Drinking and Driving – Sentencing

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Drinking and Driving – Sentencing

A person convicted for any drinking and driving offence (which includes a refuse to comply offence) faces an automatic Canada-wide driving prohibition, and either a fine or jail sentence and the possibility of probation.

The minimum sentences are:

  • For a first offence, a $1000 fine and a 12-month driving prohibition,
  • For a second offence, 30 days of jail and a 24-month driving prohibition, and
  • For a third or subsequent offence, 120 days of jail and a 36-month driving prohibition.

Drinking and driving offences are prior offences for refuse to comply offences, and vice versa.

If no one is killed or hurt, and the prosecutor is proceeding by summary conviction, the maximum sentence is 18 months of jail. If no one is killed or hurt, and the prosecutor is proceeding by indictment, the maximum sentence is 5 years of jail.

If another person suffers bodily harm because of the offence, the maximum sentence is 10 years in jail.

If another person is killed because of the offence, the maximum sentence is a life sentence.

If a person is convicted of both impaired operation/care or control and operation/care or control with a BAC in excess of 0.08 percent, the defendant can only be sentenced for one of the offences (the prosecutor chooses which one). The same does not apply if a person is also convicted of a refuse to comply offence.

A province is allowed to set up special ignition interlock device programs specifically to limit criminal driving prohibitions. Not all provinces have such specific programs, but if they do, and a person is enrolled in one, then they can drive during their prohibition period with an interlock device, beginning as follows:

  • For a first offence, 3 months after the day of sentence,
  • For a second offence, 6 months after the day of sentence, and
  • For a third offence or subsequent offence, 12 months after the day of sentence.

Driving otherwise while on a driving prohibition is a criminal offence.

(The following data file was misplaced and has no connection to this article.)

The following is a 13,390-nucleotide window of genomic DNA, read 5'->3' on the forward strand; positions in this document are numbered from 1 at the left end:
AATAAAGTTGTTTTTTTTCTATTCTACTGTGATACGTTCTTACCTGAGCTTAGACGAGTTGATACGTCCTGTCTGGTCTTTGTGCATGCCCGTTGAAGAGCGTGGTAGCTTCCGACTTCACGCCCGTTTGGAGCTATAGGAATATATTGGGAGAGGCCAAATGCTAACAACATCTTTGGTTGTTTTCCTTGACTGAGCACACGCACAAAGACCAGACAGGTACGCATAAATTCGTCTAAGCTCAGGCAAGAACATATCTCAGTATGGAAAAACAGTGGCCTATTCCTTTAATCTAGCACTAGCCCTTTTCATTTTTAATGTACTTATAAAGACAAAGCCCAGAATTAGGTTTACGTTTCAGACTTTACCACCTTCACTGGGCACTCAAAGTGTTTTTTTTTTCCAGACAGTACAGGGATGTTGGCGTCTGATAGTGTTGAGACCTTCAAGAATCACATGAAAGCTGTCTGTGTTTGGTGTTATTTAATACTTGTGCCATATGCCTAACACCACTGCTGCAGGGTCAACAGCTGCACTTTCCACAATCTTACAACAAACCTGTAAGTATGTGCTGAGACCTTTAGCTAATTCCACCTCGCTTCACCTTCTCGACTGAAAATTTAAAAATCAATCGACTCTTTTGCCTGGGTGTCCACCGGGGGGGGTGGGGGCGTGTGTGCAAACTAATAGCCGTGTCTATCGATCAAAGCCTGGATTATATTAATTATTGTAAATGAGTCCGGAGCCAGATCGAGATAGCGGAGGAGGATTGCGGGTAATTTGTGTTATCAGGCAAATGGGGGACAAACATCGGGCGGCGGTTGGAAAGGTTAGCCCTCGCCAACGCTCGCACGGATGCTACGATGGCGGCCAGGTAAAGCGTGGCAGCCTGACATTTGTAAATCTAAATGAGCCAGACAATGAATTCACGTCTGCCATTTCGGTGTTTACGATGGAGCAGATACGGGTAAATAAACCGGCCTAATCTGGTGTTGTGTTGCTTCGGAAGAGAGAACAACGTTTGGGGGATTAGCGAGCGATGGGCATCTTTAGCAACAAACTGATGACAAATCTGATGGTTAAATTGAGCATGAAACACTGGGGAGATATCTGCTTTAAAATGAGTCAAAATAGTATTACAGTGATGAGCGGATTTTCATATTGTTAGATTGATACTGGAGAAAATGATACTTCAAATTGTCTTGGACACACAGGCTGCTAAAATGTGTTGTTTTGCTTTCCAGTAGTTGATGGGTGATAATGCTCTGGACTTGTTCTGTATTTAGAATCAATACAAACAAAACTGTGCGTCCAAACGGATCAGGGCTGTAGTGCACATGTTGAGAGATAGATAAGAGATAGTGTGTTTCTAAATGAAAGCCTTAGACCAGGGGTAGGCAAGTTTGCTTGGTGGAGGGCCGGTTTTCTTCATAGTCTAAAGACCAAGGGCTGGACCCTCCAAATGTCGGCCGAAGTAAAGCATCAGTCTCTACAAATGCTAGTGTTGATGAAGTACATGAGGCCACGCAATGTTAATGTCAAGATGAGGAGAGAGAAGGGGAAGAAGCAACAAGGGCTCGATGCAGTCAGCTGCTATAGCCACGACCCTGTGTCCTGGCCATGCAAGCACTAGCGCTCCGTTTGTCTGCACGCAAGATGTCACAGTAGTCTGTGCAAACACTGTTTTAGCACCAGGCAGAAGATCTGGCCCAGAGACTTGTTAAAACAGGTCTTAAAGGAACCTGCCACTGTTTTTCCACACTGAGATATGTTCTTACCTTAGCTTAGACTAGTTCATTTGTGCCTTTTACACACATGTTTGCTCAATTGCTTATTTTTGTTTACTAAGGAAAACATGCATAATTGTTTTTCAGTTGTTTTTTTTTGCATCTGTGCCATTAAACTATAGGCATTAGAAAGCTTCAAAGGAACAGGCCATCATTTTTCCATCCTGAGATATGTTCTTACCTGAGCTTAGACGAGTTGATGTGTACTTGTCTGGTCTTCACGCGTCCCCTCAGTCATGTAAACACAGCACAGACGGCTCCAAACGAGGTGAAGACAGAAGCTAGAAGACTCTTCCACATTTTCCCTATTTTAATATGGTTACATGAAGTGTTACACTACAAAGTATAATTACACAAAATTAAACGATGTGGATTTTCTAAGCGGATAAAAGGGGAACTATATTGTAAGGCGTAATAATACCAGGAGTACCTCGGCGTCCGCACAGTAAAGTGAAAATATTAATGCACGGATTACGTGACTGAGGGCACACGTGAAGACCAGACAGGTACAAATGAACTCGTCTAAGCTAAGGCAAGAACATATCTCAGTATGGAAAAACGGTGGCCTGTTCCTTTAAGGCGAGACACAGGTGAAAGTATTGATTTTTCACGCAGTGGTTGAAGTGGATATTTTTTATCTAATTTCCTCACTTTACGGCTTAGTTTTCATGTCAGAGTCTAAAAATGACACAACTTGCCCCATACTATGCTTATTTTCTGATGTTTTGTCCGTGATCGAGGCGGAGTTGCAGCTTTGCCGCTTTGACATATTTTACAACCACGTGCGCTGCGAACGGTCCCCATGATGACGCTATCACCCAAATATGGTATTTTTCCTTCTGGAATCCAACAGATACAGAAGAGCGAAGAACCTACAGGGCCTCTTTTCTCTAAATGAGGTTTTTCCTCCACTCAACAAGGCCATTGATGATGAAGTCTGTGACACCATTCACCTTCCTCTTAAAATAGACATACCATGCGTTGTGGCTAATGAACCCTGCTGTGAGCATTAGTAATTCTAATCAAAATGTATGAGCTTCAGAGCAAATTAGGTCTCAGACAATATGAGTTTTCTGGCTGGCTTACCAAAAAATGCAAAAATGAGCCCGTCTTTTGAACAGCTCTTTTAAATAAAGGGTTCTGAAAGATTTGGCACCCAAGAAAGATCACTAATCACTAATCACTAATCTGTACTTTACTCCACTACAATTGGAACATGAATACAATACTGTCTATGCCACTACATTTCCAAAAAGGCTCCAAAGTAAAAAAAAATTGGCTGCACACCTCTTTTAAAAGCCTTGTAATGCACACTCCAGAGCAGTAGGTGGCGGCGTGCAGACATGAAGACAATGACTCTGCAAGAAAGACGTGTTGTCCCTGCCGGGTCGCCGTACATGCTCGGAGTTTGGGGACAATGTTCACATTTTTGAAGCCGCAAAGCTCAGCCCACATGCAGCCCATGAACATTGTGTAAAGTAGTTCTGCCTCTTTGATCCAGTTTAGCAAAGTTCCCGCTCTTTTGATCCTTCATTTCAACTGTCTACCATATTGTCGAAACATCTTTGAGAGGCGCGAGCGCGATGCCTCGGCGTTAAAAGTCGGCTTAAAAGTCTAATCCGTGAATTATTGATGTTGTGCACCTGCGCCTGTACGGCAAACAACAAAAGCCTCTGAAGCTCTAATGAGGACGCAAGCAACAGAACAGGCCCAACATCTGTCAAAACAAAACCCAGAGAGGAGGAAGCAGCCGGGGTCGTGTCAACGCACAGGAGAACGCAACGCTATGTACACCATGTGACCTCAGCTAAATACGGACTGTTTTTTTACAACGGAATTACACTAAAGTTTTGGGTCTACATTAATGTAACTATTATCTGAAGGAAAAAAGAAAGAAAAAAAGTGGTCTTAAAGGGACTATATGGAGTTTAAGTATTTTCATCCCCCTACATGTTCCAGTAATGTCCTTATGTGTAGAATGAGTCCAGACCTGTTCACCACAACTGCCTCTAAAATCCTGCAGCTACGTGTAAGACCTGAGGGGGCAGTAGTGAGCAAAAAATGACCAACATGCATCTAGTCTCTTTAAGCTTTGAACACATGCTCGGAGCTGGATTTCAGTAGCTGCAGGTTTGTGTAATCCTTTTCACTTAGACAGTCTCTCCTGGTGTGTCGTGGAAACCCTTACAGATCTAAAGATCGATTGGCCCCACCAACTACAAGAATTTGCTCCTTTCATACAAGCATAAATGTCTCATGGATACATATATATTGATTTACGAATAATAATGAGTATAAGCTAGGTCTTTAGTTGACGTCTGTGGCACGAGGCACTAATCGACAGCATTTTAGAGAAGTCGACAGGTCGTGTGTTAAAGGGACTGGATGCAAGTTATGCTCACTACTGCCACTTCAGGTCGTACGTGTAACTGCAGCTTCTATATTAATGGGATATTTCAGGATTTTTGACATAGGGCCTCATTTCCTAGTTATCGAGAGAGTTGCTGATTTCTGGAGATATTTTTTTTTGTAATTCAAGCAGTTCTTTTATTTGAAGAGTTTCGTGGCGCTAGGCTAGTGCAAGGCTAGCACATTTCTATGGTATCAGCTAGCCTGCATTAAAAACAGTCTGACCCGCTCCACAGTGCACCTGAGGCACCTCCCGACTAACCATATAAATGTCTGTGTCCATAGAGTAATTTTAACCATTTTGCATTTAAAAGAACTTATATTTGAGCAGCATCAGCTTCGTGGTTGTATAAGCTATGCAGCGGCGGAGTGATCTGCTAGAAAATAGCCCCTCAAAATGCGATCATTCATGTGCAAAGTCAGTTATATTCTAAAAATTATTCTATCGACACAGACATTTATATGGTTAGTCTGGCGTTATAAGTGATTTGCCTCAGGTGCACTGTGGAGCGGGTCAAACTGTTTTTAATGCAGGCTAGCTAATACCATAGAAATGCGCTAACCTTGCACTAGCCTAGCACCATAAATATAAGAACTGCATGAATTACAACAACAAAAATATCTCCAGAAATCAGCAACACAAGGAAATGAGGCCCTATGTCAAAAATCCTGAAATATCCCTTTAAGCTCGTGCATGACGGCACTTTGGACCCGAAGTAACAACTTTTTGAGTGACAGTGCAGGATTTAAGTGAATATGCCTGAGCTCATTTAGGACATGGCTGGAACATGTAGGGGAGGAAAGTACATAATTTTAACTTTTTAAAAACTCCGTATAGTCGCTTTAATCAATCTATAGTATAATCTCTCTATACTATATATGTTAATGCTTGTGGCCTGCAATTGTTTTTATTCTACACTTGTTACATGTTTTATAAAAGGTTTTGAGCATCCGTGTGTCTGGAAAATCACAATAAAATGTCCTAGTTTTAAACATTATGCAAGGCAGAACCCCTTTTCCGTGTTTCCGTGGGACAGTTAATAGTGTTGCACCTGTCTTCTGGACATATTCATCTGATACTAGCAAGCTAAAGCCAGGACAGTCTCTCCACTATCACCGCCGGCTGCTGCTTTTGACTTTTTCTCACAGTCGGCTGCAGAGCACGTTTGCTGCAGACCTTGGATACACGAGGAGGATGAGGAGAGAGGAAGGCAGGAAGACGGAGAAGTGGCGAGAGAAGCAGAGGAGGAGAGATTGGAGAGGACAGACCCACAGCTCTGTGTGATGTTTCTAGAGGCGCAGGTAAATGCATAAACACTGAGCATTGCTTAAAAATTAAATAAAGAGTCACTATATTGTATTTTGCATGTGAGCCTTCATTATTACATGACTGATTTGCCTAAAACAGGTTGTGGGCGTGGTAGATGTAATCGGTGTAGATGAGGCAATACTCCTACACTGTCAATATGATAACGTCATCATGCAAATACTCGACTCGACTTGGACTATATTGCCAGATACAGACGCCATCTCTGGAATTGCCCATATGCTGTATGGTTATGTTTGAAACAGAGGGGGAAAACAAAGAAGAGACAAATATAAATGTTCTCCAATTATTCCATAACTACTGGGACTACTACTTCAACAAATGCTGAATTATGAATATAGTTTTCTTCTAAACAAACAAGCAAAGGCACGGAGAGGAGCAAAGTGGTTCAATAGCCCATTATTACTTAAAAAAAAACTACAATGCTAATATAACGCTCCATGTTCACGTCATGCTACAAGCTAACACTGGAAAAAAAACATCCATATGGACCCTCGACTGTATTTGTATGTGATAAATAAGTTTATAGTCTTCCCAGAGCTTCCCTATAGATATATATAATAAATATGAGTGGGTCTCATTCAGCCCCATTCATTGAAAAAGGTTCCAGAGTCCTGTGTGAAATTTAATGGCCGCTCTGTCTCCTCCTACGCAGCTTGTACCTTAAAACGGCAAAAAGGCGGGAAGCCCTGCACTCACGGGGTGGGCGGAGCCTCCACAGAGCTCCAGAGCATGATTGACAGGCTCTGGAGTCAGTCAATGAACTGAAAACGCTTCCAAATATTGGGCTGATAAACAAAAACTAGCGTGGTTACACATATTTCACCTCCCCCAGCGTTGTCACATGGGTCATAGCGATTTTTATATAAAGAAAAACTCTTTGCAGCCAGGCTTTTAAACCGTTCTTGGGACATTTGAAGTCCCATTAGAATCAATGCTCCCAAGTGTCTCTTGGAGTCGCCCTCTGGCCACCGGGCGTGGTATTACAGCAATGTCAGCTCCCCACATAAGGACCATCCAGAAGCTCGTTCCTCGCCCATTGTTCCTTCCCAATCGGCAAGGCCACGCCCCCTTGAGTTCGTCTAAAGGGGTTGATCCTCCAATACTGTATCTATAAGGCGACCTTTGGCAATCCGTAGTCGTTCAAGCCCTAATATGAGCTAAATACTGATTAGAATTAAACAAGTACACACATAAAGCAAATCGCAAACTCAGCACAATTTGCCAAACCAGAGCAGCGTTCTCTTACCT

Driving Prohibitions vs. Suspensions

Since Canada has a federalism system in place, the responsibility for road safety with respect to drunk driving falls on both Parliament and the provincial legislatures. Typically after an impaired driving offence is committed, the accused will be subject to both a prohibition imposed under federal law (criminal law) and a driver’s licence suspension under provincial law. It is important to note that while Parliament may prohibit an accused from driving, in the absence of provincial legislation, this does not affect the validity of the driver’s licence of the accused. Nonetheless the accused may be charged with drive while prohibited under criminal law despite possessing a valid driver’s licence.

Often the provincial suspensions are more severe than the criminal prohibition. For instance many jurisdictions require the accused to complete a remedial program and participate in the ignition interlock program, failing which will result in an indefinite suspension until the conditions are met. Also an accused may be suspended from driving for medical reasons if a physician reports that the accused has a serious alcohol problem likely to result in an unacceptable risk to the public should the accused operate a motor vehicle.

The Criminal Code of Canada provides that an accused may be prosecuted for either driving while prohibited or driving while disqualified. The former refers to driving in contravention of a criminal court order of prohibition while the latter refers to driving while suspended under provincial legislation relating to a suspension for an impaired driving offence.

Administrative driver’s license suspensions

Administrative license suspensions are separate from the driving prohibitions that are ordered as part of a criminal sentence. While drinking and driving is a criminal offence, which is the jurisdiction of the Canadian Parliament, the provinces have jurisdiction to regulate their roads and highways. Therefore, the provinces have the ability to administratively suspend a person’s driver’s license separately from any criminal proceedings.

License suspensions can occur in three ways: 1) having a high BAC, but not enough to commit a criminal offence, 2) a police officer having reasonable grounds that a drinking and driving offence has occurred, and 3) being found guilty of a drinking and driving offence. Driving with a suspended license can result in being charged with either criminal or provincial offences.

High blood alcohol concentration

When a person blows into an approved screening device, they might not register a BAC high enough for a fail, but they will still register a significantly high BAC. The provinces deal with that situation in different ways. There may also be different type of suspensions for novice drivers who are not allowed any BAC above zero.

  • Alberta – Length: 24 hours; Reason: a police officer reasonably suspects the person’s ability to operate a vehicle is impaired by alcohol or drug, but does not charge them with a criminal offence.
  • British Columbia – Length: 12 hours; Reason: BAC over zero when a license restriction is in place. Length: 3-30 days depending on prior offences; Reason: BAC over 0.05 percent.